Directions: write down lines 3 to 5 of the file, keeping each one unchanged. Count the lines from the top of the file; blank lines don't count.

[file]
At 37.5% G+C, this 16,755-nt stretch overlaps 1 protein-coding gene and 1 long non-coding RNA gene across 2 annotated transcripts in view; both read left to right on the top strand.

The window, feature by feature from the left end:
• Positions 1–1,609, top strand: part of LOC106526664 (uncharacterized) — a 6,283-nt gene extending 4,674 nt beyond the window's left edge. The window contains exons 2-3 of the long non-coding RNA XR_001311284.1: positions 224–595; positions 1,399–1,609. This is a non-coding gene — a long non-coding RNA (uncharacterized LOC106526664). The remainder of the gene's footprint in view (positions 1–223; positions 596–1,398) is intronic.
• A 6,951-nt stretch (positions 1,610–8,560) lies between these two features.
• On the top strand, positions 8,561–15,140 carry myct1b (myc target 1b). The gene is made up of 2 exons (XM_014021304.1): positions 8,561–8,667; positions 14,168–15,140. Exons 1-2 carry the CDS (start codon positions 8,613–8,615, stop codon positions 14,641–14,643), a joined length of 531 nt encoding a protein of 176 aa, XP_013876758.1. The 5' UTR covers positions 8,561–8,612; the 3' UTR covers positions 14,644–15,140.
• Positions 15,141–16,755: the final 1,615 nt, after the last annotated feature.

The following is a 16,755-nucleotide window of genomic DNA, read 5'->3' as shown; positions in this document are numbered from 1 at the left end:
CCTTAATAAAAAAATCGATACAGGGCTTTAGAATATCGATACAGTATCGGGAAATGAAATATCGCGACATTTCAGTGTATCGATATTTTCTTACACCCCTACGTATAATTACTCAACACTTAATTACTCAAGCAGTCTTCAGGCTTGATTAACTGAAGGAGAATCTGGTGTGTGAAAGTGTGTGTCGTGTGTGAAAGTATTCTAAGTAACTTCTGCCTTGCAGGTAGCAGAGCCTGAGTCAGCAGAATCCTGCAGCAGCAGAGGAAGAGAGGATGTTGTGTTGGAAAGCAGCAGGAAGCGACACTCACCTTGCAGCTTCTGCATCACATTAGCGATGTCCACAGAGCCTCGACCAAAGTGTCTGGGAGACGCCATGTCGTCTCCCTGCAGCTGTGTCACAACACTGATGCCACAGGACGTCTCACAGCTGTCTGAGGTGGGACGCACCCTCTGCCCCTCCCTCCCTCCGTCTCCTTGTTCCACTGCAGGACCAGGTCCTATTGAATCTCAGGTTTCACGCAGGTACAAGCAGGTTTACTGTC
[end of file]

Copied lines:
• Positions 1–1,609, top strand: part of LOC106526664 (uncharacterized) — a 6,283-nt gene extending 4,674 nt beyond the window's left edge. The window contains exons 2-3 of the long non-coding RNA XR_001311284.1: positions 224–595; positions 1,399–1,609. This is a non-coding gene — a long non-coding RNA (uncharacterized LOC106526664). The remainder of the gene's footprint in view (positions 1–223; positions 596–1,398) is intronic.
• A 6,951-nt stretch (positions 1,610–8,560) lies between these two features.
• On the top strand, positions 8,561–15,140 carry myct1b (myc target 1b). The gene is made up of 2 exons (XM_014021304.1): positions 8,561–8,667; positions 14,168–15,140. Exons 1-2 carry the CDS (start codon positions 8,613–8,615, stop codon positions 14,641–14,643), a joined length of 531 nt encoding a protein of 176 aa, XP_013876758.1. The 5' UTR covers positions 8,561–8,612; the 3' UTR covers positions 14,644–15,140.